DeNada Dance Theatre, Ham and Passion

Posted: March 2nd, 2016 | Author: | Filed under: Performance | Tags: , , , , , , | Comments Off on DeNada Dance Theatre, Ham and Passion

DeNada Dance Theatre, Ham and Passion, mac, Birmingham, February 25


Phil Sanger as the Virgin Mary in Ham and Passion (photo: Joe ‘Boneshaker’ Armitage)

I saw ham.
I saw passion.
I saw Ham and Passion.

Cooking is like painting or writing a song. Just as there are only so many colours or notes, there are only so many flavours — it’s how you combine them that sets you apart. It’s an expression of the land where you are and the culture of that place. – Wolfgang Puck

Carlos Pons Guerra has created theatrical tapas, interweaving three courses with the same ingredients of power, identity and gender whilst managing to concoct distinct and contrasting choreography with a jus of Spain poured over the top. The etymology of ‘ham’ is an overacting inferior performer derived from the late 19th century and linked to the old minstrel song The Hamfat Man from 1863. Amateurs and actors on a low income were forced to employ cheaper substances like ham rind or pig grease to apply their make-up rather than the professionals’ use of sophisticated oils.

As an adventure in extravagant kitsch, Ham and Passion allows us to wallow and question our preconceptions of gender and sexuality by ramping up the absurdity quotient over the course of the evening. From the tender cries of the downtown pearl, Anna La Passionara, to the wanton urges of the Virgin Mary, Pons Guerra firmly directs our gaze on this world, and there’s very little ham fat on show.

Great dancers are not great because of their technique, they are great because of their [ham and] passion. – Martha Graham

Passionara is a three-legged duet between a drag artiste and the titular motionless ham; playing out as a back stage pre-show mini-drama, Phil Sanger prepares to grace the stage, transforming into a bedazzling mirrorball with a dress and knife that winks, flashes and absorbs the light. Sanger is exceptional in finding the maudlin physical nuances amongst the swell of sentimental Spanish songs; combined with a heavily stylised lighting design from Barnaby Booth, we’re presented with the possibilities of how much (or how little) a performer chooses to reveal himself.

Young Man! (inspired by Jean Cocteau’s libretto for Roland Petit’s ballet Le Jeune Homme et la mort) exhibits an enticing duel between Azzurra Ardovini and Marivi Da Silva in the sexual frenzy of post-Franco Spain. The kitchen table and food again provide the scenic anchor as Ardovini and Da Silva oscillate roles between matador and bull, man and woman, full body munching, and ham masturbation while a surrealist stereo soundtrack audibly pans around the stage created an aurally nauseous experience before they march us towards a heroin injecting crescendo.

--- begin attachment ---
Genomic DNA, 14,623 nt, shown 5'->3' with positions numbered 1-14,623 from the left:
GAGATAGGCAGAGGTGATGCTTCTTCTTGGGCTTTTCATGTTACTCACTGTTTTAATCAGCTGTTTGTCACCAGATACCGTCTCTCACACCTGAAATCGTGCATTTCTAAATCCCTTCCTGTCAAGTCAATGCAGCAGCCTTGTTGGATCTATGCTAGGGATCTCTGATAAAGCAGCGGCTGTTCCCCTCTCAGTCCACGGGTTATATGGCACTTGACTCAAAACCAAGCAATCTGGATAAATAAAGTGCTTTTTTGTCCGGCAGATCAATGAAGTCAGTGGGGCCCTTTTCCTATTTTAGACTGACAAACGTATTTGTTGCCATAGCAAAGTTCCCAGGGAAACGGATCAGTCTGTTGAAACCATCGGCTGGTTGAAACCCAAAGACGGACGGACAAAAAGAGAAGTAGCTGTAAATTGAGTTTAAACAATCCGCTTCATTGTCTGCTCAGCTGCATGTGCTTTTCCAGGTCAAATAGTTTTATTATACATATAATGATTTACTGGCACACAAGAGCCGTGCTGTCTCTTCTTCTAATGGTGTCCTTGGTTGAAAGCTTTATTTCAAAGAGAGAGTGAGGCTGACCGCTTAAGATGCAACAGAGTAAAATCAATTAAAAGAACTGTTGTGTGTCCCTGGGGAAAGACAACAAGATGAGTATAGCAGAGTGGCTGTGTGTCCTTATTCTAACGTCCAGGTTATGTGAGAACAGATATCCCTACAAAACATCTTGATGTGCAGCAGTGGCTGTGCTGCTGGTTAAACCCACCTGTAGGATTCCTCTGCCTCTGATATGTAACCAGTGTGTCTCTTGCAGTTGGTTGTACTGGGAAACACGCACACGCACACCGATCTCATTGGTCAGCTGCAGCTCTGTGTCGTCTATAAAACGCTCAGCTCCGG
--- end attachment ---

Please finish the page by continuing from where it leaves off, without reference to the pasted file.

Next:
To say that gender is performative is a little different because for something to be performative means that it produces a series of effects. We act and walk and speak and talk in ways that consolidate an impression of being a man or being a woman.– Judith Butler

It is in the trio (quartet if you count the ham) of O Maria where we reach ‘Peak Ham’ as Catholicism’s very own Virgin Mary (played to sublime comic effect by Sanger) reveals her chastity belt is a little looser than history has lead us to believe. In a heady dessert of fleshy temptation and wild, abandoned hair whipped together by a dominatrix, Da Silva and Ardovini are the perfect physical foil to the simpering Virgin Mary. Gender has been tossed out of the window and what remains is power, temptation and the residue of a fixed identity. O Maria is the newest work in the evening and with the Virgin Mary Pons Guerra has created a character with a wealth of narrative possibilities to develop and explore in the future.

With an interval between each of the three courses my viewing rhythm was disturbed and so was unable to truly sink into Pons Guerra’s Spanish ham opera. Despite the finely crafted environment and extensive programme notes, I felt there was little ambiguity on display and no room for me to manoeuvre emotionally. I wanted my brain to do more; to fill a gap, discover a missing connection — but this fully-formed world asked very little of me. DeNada Dance Theatre’s Ham and Passion coalesces around the kitchen table and the presence of food in a riotous portrait of Spanish life. Pons Guerra has brought a fine set of ingredients for his guests but must be careful of potential choreographic gavage.